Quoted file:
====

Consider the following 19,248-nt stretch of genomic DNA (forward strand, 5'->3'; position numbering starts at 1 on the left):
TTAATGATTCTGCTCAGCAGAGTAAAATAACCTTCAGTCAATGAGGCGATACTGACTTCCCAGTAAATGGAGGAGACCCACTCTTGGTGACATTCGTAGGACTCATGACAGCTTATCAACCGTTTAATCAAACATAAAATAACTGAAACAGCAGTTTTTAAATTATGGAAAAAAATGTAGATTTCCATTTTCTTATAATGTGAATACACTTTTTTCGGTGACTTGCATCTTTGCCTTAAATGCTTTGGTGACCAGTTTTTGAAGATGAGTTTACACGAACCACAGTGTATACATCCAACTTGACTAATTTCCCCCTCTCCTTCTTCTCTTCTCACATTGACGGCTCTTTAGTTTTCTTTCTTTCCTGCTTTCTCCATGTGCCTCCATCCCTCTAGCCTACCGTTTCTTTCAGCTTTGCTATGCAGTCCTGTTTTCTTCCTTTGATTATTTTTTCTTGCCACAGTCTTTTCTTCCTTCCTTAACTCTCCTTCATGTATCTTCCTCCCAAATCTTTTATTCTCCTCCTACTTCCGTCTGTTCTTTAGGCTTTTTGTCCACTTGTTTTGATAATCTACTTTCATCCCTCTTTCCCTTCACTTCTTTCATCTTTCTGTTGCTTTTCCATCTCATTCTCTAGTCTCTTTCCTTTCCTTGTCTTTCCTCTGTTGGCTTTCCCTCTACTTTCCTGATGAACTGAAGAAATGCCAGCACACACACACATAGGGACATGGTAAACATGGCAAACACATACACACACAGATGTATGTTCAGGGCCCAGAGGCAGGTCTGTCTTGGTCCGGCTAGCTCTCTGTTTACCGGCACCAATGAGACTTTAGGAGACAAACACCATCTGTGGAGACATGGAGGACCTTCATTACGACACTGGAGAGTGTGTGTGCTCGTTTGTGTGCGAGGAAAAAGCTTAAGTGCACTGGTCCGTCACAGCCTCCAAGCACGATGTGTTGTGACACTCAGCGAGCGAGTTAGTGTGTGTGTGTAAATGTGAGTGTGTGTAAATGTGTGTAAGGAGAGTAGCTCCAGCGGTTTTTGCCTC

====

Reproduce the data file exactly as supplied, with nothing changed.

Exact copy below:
Consider the following 19,248-nt stretch of genomic DNA (forward strand, 5'->3'; position numbering starts at 1 on the left):
TTAATGATTCTGCTCAGCAGAGTAAAATAACCTTCAGTCAATGAGGCGATACTGACTTCCCAGTAAATGGAGGAGACCCACTCTTGGTGACATTCGTAGGACTCATGACAGCTTATCAACCGTTTAATCAAACATAAAATAACTGAAACAGCAGTTTTTAAATTATGGAAAAAAATGTAGATTTCCATTTTCTTATAATGTGAATACACTTTTTTCGGTGACTTGCATCTTTGCCTTAAATGCTTTGGTGACCAGTTTTTGAAGATGAGTTTACACGAACCACAGTGTATACATCCAACTTGACTAATTTCCCCCTCTCCTTCTTCTCTTCTCACATTGACGGCTCTTTAGTTTTCTTTCTTTCCTGCTTTCTCCATGTGCCTCCATCCCTCTAGCCTACCGTTTCTTTCAGCTTTGCTATGCAGTCCTGTTTTCTTCCTTTGATTATTTTTTCTTGCCACAGTCTTTTCTTCCTTCCTTAACTCTCCTTCATGTATCTTCCTCCCAAATCTTTTATTCTCCTCCTACTTCCGTCTGTTCTTTAGGCTTTTTGTCCACTTGTTTTGATAATCTACTTTCATCCCTCTTTCCCTTCACTTCTTTCATCTTTCTGTTGCTTTTCCATCTCATTCTCTAGTCTCTTTCCTTTCCTTGTCTTTCCTCTGTTGGCTTTCCCTCTACTTTCCTGATGAACTGAAGAAATGCCAGCACACACACACATAGGGACATGGTAAACATGGCAAACACATACACACACAGATGTATGTTCAGGGCCCAGAGGCAGGTCTGTCTTGGTCCGGCTAGCTCTCTGTTTACCGGCACCAATGAGACTTTAGGAGACAAACACCATCTGTGGAGACATGGAGGACCTTCATTACGACACTGGAGAGTGTGTGTGCTCGTTTGTGTGCGAGGAAAAAGCTTAAGTGCACTGGTCCGTCACAGCCTCCAAGCACGATGTGTTGTGACACTCAGCGAGCGAGTTAGTGTGTGTGTGTAAATGTGAGTGTGTGTAAATGTGTGTAAGGAGAGTAGCTCCAGCGGTTTTTGCCTC